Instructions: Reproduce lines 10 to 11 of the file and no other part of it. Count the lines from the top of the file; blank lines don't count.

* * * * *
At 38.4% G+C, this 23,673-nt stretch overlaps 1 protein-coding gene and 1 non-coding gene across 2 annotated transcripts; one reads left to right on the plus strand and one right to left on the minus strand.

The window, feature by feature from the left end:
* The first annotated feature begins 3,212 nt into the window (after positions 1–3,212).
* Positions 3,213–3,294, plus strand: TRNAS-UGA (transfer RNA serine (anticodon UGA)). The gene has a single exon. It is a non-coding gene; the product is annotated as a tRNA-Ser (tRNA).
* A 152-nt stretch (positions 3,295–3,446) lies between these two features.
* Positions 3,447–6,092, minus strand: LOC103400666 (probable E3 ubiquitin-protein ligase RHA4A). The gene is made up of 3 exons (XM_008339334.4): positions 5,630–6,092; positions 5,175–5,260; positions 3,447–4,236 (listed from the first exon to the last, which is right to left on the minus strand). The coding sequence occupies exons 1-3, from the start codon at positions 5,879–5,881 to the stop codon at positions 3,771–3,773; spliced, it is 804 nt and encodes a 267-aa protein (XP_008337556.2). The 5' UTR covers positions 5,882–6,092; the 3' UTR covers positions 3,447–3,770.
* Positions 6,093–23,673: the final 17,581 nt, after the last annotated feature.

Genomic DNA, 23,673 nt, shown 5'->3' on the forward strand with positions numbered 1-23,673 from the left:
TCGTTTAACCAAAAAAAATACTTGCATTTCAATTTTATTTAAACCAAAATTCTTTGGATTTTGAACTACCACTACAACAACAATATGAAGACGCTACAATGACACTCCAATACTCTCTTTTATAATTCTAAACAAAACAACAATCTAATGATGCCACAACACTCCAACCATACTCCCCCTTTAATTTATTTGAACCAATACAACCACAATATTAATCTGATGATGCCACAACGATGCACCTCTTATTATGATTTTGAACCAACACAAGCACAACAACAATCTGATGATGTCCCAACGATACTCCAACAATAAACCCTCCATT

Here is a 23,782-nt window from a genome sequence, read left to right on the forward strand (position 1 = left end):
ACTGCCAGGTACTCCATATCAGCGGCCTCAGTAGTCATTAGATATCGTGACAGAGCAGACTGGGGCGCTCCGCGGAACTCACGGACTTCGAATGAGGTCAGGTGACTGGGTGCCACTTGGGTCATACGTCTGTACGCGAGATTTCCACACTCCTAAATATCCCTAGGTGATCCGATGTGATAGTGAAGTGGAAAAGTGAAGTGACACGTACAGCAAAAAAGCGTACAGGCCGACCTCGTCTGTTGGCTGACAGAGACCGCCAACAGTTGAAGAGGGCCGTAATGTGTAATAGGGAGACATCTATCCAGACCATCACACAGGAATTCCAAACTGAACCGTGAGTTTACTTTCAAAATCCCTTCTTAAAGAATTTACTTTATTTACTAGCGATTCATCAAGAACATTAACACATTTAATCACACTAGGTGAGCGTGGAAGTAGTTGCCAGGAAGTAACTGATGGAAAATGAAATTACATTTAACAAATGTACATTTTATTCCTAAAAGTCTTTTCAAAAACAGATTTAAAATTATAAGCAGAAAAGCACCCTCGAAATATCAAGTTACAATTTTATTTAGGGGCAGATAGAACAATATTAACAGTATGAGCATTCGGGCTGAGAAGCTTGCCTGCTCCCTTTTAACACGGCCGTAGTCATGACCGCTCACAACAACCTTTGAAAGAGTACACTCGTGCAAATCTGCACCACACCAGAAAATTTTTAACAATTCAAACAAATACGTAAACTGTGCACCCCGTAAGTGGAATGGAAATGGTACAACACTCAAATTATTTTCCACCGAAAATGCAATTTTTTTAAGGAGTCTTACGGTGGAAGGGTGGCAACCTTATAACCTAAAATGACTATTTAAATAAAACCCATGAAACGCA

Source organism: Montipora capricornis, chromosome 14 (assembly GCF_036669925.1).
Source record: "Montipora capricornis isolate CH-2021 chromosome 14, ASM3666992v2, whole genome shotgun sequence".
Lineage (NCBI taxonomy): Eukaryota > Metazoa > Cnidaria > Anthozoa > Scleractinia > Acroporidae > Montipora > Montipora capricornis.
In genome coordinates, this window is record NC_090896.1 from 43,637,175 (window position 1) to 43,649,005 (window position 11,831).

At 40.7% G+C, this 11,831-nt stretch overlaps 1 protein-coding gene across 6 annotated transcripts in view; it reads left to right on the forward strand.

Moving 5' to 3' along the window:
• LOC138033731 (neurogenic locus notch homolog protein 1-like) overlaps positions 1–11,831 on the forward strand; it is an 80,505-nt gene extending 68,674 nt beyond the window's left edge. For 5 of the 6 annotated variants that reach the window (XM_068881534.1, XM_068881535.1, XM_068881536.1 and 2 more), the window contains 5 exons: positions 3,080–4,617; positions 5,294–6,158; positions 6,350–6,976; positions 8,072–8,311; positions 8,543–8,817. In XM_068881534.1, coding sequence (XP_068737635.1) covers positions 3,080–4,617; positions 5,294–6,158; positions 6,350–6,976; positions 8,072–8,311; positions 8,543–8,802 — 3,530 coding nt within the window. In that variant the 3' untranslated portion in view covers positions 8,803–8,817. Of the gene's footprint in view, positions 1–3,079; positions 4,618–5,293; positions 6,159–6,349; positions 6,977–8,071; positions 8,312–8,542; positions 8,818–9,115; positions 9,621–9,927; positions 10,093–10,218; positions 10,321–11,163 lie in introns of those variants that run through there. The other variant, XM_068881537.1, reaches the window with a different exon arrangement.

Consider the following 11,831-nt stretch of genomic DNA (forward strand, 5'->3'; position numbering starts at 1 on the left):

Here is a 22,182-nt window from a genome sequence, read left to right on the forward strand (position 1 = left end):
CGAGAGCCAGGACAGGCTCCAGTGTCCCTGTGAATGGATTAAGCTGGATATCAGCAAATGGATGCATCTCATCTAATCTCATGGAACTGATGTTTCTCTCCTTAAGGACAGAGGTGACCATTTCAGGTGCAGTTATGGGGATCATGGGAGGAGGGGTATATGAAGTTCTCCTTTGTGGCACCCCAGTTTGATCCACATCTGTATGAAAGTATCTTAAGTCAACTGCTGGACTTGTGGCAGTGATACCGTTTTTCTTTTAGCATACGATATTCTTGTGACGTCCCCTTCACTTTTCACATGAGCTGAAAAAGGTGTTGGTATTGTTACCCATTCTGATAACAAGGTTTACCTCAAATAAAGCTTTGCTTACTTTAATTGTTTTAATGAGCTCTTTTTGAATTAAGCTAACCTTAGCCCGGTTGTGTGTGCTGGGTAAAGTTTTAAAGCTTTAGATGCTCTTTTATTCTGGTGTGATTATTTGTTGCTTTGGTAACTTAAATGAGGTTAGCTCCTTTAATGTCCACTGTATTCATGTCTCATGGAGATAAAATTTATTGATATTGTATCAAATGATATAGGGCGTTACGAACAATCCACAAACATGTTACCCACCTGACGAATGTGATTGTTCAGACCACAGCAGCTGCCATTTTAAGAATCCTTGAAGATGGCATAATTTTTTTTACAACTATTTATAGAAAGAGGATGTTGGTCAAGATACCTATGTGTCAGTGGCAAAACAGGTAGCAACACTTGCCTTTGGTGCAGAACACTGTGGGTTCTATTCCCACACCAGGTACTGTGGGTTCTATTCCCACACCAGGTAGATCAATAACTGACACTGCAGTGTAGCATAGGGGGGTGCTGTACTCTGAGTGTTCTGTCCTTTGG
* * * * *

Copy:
Here is a 23,782-nt window from a genome sequence, read left to right on the forward strand (position 1 = left end):
ACTGCCAGGTACTCCATATCAGCGGCCTCAGTAGTCATTAGATATCGTGACAGAGCAGACTGGGGCGCTCCGCGGAACTCACGGACTTCGAATGAGGTCAGGTGACTGGGTGCCACTTGGGTCATACGTCTGTACGCGAGATTTCCACACTCCTAAATATCCCTAGGTGATCCGATGTGATAGTGAAGTGGAAAAGTGAAGTGACACGTACAGCAAAAAAGCGTACAGGCCGACCTCGTCTGTTGGCTGACAGAGACCGCCAACAGTTGAAGAGGGCCGTAATGTGTAATAGGGAGACATCTATCCAGACCATCACACAGGAATTCCAAACTGAACCGTGAGTTTACTTTCAAAATCCCTTCTTAAAGAATTTACTTTATTTACTAGCGATTCATCAAGAACATTAACACATTTAATCACACTAGGTGAGCGTGGAAGTAGTTGCCAGGAAGTAACTGATGGAAAATGAAATTACATTTAACAAATGTACATTTTATTCCTAAAAGTCTTTTCAAAAACAGATTTAAAATTATAAGCAGAAAAGCACCCTCGAAATATCAAGTTACAATTTTATTTAGGGGCAGATAGAACAATATTAACAGTATGAGCATTCGGGCTGAGAAGCTTGCCTGCTCCCTTTTAACACGGCCGTAGTCATGACCGCTCACAACAACCTTTGAAAGAGTACACTCGTGCAAATCTGCACCACACCAGAAAATTTTTAACAATTCAAACAAATACGTAAACTGTGCACCCCGTAAGTGGAATGGAAATGGTACAACACTCAAATTATTTTCCACCGAAAATGCAATTTTTTTAAGGAGTCTTACGGTGGAAGGGTGGCAACCTTATAACCTAAAATGACTATTTAAATAAAACCCATGAAACGCA